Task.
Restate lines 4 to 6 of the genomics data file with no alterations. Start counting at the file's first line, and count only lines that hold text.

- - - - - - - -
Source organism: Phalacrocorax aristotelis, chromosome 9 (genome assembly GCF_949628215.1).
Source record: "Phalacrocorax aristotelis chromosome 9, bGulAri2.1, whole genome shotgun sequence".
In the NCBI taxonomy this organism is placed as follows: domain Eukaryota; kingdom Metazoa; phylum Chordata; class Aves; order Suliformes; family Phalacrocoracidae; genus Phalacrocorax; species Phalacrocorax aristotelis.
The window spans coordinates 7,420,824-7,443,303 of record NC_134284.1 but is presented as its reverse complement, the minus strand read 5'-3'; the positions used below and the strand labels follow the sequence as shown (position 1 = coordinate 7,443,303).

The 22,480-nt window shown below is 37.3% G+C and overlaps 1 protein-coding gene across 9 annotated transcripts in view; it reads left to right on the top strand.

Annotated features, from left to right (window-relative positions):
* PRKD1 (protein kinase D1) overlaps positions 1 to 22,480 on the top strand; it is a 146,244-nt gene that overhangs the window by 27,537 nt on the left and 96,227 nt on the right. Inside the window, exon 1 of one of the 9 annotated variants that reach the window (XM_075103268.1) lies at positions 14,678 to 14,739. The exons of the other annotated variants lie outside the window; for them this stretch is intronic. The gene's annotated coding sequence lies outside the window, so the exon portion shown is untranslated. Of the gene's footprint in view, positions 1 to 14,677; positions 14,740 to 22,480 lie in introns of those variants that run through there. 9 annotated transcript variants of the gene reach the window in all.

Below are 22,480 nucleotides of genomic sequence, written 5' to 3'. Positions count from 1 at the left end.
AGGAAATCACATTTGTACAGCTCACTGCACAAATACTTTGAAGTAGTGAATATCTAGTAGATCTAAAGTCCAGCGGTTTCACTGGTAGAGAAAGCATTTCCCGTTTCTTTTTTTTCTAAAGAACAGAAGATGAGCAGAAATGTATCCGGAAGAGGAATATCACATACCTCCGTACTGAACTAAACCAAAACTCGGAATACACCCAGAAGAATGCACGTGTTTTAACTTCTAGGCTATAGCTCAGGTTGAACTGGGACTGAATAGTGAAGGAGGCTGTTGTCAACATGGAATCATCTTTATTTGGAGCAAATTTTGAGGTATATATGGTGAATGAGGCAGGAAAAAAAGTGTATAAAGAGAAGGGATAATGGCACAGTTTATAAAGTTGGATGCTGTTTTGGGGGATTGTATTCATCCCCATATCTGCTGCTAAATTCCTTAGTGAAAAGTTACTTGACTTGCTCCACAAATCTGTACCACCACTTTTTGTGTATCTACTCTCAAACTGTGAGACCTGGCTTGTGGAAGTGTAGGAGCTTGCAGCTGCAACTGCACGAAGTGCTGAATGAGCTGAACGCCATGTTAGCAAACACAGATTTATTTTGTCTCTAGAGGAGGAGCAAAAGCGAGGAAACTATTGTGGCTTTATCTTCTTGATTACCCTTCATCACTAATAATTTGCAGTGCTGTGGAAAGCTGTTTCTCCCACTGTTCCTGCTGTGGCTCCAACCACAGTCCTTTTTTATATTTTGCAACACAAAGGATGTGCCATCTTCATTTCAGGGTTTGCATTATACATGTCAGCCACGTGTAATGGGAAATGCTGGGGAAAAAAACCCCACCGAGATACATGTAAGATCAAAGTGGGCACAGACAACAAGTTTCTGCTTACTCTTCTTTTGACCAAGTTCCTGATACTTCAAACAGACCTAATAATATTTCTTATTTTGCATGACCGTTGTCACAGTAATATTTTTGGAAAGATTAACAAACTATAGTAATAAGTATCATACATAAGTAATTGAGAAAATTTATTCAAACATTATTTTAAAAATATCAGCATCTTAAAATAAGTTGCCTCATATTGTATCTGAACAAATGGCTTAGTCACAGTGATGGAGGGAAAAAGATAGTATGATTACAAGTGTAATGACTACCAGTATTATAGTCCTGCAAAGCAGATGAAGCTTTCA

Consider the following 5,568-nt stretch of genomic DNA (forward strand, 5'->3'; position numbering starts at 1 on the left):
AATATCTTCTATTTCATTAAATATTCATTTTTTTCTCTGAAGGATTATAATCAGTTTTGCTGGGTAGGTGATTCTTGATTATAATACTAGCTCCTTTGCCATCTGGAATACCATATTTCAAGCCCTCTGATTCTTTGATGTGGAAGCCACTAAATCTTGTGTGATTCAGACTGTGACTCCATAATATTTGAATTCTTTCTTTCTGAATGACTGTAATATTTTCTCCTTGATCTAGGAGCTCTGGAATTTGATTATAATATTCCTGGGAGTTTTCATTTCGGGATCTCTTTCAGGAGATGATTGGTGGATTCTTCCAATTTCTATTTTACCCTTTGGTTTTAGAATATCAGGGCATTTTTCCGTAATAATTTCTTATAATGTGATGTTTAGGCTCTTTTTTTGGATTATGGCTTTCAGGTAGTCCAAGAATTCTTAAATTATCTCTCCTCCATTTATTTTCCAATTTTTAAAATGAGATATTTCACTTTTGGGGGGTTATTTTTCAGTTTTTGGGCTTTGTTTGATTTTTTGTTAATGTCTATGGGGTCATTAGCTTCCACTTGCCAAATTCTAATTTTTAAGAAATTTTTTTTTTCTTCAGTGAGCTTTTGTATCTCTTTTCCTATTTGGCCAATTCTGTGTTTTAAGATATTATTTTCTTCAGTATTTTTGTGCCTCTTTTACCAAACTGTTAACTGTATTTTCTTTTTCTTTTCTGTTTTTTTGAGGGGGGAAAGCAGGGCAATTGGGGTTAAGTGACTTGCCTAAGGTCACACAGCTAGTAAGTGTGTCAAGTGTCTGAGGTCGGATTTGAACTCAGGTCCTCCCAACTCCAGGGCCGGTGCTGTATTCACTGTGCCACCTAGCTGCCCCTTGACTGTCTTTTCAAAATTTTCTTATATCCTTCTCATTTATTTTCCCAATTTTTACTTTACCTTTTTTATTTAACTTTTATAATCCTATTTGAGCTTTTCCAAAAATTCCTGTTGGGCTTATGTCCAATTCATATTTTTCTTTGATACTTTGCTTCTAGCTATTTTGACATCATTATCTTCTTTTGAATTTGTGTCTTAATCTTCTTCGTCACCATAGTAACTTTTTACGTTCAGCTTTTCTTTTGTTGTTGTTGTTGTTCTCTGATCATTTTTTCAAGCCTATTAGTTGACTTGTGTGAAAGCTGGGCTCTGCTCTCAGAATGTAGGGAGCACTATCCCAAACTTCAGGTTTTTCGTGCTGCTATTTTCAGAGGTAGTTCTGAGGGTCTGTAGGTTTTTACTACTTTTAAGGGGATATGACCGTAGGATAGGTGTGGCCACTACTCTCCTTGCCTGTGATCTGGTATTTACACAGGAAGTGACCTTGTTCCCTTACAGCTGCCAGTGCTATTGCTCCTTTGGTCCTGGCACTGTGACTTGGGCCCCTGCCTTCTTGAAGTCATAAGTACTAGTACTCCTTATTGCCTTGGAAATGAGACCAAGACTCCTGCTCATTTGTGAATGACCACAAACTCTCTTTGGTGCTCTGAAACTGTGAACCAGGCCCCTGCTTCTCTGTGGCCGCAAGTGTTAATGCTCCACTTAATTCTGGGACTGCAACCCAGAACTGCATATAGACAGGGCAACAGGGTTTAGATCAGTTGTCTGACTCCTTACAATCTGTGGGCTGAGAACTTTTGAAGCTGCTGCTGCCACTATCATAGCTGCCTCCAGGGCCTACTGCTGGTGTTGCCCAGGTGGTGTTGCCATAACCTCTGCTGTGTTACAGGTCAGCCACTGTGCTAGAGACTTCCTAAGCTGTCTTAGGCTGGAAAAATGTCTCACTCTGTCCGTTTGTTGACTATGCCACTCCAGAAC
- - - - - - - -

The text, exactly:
The window spans coordinates 7,420,824-7,443,303 of record NC_134284.1 but is presented as its reverse complement, the minus strand read 5'-3'; the positions used below and the strand labels follow the sequence as shown (position 1 = coordinate 7,443,303).

The 22,480-nt window shown below is 37.3% G+C and overlaps 1 protein-coding gene across 9 annotated transcripts in view; it reads left to right on the top strand.

Annotated features, from left to right (window-relative positions):